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Mercker Enjoys His Visit

May 30, 2000|MIKE DiGIOVANNA

CLEVELAND — Kent Mercker played some cards with his teammates, spent an inning of Monday's game as a guest in the television and radio booths, hung around the Angel clubhouse, talking with teammates . . . yes, he said, it was good to be back at the ballpark.

After suffering a life-threatening cerebral hemorrhage on the Edision Field mound May 11 and spending 12 days at UCI Medical Center, Mercker drove from his home in Dublin, Ohio, on Monday to visit the Angels in Jacobs Field.

"You miss this part of it more than playing--being around the guys, telling jokes, playing cards," said Mercker, who watched most of the Angels' 3-2 victory from the clubhouse. "This is fun."

It also was odd in a way, but not for Mercker. Though doctors have assured the pitcher he is in no danger and is at no risk of another brain injury, some of his friends and teammates, fully aware of the gravity of his situation a few weeks ago, felt a little awkward around him.

"People look at me funny, like they think I'm going to fall down or something," said Mercker, who hopes to pitch again this summer. "It's like they don't want to be the one shaking my hand when I fall down. It's not contagious or anything.

"I saw some friends at home, and they didn't know what to say. Garret [Anderson, Angel center fielder] asked if the doctors let me drive here. Yeah, I can drive. I just can't do much physical activity. I don't have a lot of energy."


Angel reliever Al Levine replaced starter Jarrod Washburn to start the sixth and threw two scoreless innings Monday, lowering his earned-run average to 3.18 in 19 appearances and further enhancing his value to the bullpen.

He also saved himself--and the Angels--with a superb defensive play in the sixth. After Omar Vizquel led off with a double, Roberto Alomar chopped a grounder back to the mound.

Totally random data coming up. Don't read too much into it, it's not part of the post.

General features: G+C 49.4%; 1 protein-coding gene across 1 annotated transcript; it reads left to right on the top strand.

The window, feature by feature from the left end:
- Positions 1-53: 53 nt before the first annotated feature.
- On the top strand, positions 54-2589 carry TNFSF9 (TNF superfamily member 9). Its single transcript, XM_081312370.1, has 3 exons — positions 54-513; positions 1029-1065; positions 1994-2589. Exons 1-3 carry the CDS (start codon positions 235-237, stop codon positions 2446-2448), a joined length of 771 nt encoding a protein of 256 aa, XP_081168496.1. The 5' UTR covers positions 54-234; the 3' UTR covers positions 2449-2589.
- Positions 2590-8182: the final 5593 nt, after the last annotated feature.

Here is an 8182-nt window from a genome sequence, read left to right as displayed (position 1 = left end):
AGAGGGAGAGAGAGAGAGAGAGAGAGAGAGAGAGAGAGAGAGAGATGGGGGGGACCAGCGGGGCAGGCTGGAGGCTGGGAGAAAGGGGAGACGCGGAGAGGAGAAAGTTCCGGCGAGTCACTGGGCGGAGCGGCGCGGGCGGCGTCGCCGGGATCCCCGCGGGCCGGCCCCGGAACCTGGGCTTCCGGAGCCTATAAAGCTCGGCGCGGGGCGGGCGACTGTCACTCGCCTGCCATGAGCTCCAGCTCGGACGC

Levine fielded the ball and fired a perfect throw to third to retire Vizquel, a play that enabled the Angels to preserve a 2-0 lead despite Manny Ramirez's ensuing single. Levine got out of the sixth by getting David Justice to ground into a fielder's choice and Travis Fryman to fly out.


Both Manager Mike Scioscia and Washburn said the tightness in Washburn's left shoulder should not prevent the left-hander from making his next start. An off day Thursday will give Washburn an extra day of rest, and he is taking anti-inflammatory medication. . . . The Angels scored their first run with the help of Indian first baseman Jim Thome's double error on Scott Spiezio's grounder in the third inning. . . . Angel catcher Bengie Molina extended his hitting streak to 11 games and is batting .545 (24 for 44) during the stretch, raising his average from .250 to .348. . . . The Angels ended the Indians' club-record string of 19 consecutive games with a home run, dating to May 6.



Jacobs Field, Cleveland, 4 p.m.

TV--Channel 9. Radio--KLAC (570), XPRS (1090).

* Update--Schoeneweis ended a streak of rocky starts at four with a 7 1/3-inning, one-run, six-hit effort Thursday in the Angels' 3-1 victory over the Minnesota Twins. The left-hander will need another strong outing to keep the Angels in the game if Burba is as successful against the Angels as he has been--the right-hander went 3-0 with an 0.90 ERA in three starts against the Angels in 1999 and has a 4-0 record and 1.13 ERA in five starts against them. Burba, who spent the winter rehabilitating a strained right flexor tendon--he opted not to have surgery--has not lost since his second start of the year, against the Texas Rangers on April 14.

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